The Telegraph
Since 1st March, 1999
Email This Page
This Mangeshkar is non-mainstream

He’s got music and creativity in his blood, but both have taken him in directions quite different from that of his family. Having singers Lata and Usha Mangeshkar and Asha Bhosle for aunts and music director Hridaynath Mangeshkar for his father hasn’t meant living in the shadow of family fame for Tejas Mangeshkar. Instead, he has succeeded in carving his own creative niche.

The 28-year-old began his career in a small room in his grandmother’s house in Mumbai, along with friend Kurnal Rawat, four years ago, right after graduating from JJ College of Arts. From two computers at Fiction Zone, their graphic designing company, there are now 10 in an office in Mahim. And the enterprise is now entitled ‘Grandmother’.

The freedom to be uniquely creative was his Mecca, explained Tejas, during his first foray into Calcutta this weekend, to design the website and do the branding for Akar Prakar, a furniture showroom-cum-art gallery-cum-café at Hindustan Park.

Designing restaurants and wine labels, album covers and websites, for Indian bands like Pentagram and films like Dil Chahta Hai and Bhopal Express, and working on Bacardi Breezer and FTV launches, the aim has always been to “go off the beaten track, with funky, freaky and crazy stuff”.

The website for UK-based NGO Mungo won them the Macromedia Flash award, and the music mixer on the BPL site won them more laurels. “An interesting project we did was for the Queens Museum, New York, on how kids from both sides view their homes and families. While the New Yorkers used webcams, the Mumbai bunch drew their stuff, and we arranged it on the site. Currently, we are working on a US NGO-funded project on archiving old Mumbai typography on, for instance, shopfronts, that are disappearing.”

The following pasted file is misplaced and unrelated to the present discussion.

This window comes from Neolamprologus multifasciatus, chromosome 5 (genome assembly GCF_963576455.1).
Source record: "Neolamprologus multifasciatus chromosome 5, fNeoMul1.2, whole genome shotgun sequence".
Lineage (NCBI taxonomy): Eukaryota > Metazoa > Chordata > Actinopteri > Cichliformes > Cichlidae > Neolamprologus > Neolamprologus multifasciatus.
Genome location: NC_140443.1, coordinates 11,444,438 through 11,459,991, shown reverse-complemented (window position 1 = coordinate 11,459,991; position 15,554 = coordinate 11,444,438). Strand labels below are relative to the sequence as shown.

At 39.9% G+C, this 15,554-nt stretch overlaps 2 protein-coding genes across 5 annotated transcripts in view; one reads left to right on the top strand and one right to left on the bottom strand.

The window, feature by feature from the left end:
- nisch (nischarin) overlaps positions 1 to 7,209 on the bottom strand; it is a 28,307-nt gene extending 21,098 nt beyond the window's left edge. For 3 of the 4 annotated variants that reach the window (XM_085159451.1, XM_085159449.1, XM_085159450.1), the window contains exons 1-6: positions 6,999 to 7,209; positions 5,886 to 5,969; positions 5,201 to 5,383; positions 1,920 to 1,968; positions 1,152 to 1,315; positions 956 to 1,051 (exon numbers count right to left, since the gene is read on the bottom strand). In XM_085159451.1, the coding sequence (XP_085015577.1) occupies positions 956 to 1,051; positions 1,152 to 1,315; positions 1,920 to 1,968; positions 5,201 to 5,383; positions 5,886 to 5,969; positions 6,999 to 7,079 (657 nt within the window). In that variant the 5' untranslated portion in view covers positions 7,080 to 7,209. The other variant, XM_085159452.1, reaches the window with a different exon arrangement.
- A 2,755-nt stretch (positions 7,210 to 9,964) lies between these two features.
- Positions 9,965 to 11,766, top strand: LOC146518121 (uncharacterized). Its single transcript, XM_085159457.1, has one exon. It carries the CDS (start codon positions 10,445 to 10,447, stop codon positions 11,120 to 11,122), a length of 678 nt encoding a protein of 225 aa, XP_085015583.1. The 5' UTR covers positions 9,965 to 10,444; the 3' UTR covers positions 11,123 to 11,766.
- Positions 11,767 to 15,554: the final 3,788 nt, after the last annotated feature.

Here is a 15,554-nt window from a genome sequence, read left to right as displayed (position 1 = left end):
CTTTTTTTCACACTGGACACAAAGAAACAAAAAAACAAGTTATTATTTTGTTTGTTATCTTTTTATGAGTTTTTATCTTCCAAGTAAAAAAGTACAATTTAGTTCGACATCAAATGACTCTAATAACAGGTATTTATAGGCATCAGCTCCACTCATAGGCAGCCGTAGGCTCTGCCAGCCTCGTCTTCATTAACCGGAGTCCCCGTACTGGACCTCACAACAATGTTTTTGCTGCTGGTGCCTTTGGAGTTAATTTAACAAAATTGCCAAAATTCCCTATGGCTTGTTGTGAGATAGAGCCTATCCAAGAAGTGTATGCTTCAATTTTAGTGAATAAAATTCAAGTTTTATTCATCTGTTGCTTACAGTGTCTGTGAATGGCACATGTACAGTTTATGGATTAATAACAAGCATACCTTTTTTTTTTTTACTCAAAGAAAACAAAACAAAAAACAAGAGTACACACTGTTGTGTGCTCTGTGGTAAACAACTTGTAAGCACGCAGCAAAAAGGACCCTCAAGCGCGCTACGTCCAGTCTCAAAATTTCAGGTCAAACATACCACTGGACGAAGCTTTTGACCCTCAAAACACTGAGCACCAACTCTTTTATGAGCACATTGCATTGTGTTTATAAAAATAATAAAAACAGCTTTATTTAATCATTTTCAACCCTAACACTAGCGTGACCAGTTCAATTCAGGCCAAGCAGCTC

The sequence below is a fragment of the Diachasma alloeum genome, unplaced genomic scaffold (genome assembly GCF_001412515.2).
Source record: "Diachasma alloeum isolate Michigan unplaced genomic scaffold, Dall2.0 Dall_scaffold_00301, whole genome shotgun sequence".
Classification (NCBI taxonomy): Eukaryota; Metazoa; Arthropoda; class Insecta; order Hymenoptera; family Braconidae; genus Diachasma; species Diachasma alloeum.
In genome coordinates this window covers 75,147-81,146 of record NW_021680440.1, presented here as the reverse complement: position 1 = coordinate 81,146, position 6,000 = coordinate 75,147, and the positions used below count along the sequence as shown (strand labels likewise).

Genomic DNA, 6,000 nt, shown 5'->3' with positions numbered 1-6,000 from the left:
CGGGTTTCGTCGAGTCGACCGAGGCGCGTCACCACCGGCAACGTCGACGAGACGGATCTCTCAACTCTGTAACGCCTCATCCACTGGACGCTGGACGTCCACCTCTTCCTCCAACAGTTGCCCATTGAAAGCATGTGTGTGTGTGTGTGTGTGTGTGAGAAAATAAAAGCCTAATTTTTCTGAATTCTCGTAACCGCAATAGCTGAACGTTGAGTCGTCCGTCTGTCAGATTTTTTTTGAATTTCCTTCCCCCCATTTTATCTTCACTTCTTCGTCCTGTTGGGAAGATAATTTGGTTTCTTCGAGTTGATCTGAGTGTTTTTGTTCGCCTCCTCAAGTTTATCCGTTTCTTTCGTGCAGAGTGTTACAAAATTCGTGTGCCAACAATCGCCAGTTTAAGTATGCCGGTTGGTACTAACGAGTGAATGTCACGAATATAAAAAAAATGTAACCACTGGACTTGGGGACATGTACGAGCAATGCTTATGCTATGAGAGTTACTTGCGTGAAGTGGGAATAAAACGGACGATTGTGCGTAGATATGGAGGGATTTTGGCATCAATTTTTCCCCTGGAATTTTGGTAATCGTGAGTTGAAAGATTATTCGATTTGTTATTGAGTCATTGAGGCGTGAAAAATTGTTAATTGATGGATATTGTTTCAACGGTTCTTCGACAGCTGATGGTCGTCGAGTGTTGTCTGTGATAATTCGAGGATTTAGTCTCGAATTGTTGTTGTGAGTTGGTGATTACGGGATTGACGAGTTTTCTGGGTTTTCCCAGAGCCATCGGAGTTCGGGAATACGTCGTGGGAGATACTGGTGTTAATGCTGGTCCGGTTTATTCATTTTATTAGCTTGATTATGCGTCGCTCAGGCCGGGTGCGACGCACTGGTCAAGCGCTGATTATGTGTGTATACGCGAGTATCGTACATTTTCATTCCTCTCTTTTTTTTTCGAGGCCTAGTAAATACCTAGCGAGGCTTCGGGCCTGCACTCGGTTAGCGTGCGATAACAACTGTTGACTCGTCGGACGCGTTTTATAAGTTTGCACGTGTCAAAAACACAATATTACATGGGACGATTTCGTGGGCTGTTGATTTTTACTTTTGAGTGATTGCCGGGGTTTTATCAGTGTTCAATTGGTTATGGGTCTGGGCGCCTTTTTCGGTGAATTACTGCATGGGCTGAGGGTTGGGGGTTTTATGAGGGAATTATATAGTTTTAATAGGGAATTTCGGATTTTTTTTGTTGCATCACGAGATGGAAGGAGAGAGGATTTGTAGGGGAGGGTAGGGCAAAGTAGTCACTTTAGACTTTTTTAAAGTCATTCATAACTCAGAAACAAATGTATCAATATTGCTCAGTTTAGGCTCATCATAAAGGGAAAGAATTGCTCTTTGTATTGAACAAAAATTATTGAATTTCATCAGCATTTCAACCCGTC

It is this sense of aesthetics that Calcutta’s old architecture appeals to so much. “I love this city. Maybe Mani Ratnam’s film will give it some deserved fame,” Tejas adds, having bumped into the director and had a chat with him.

Music, of course, is in his genes. For the man who finds Bollywood “boring” and Hindi film music “a little too commercial”, underground is the key. The Bhavishyavani — futuresoundz band of four, with Tejas, or ‘T’ on the tabla, has jammed in “dark and dingy” clubs in Mumbai, after doing them up in funky themes from Gandhi to Ganapati, to Qbar in Bangkok. The other three are Kurnal or Cut Class with ambient rhythms and beats, Ashim Ahluwalia or Insat on drum and bass, and Jatin Vidyarthi or Master Justy the DJ mixer.

“I learnt the tabla till around Class IX, because of my Indian classical music family background. Then I got into rock, grew my hair long and gave up all things Indian,” grins Tejas. “Ultimately, I went back to my roots. Now, we do off-beat, Asian, mixed sounds, that is completely non-mainstream. In fact, we have an offer for an album in the UK, but apart from lack of time because we all have day jobs, we want to be non-commercial.”

While it remains a point of pride that he’s never had to cash in on his family name to get things done, neither does he consider it an obstacle. Branding is his business, designing is his passion and music is his hobby. “Crazy. That’s the way to be,” Tejas smiles.

Email This Page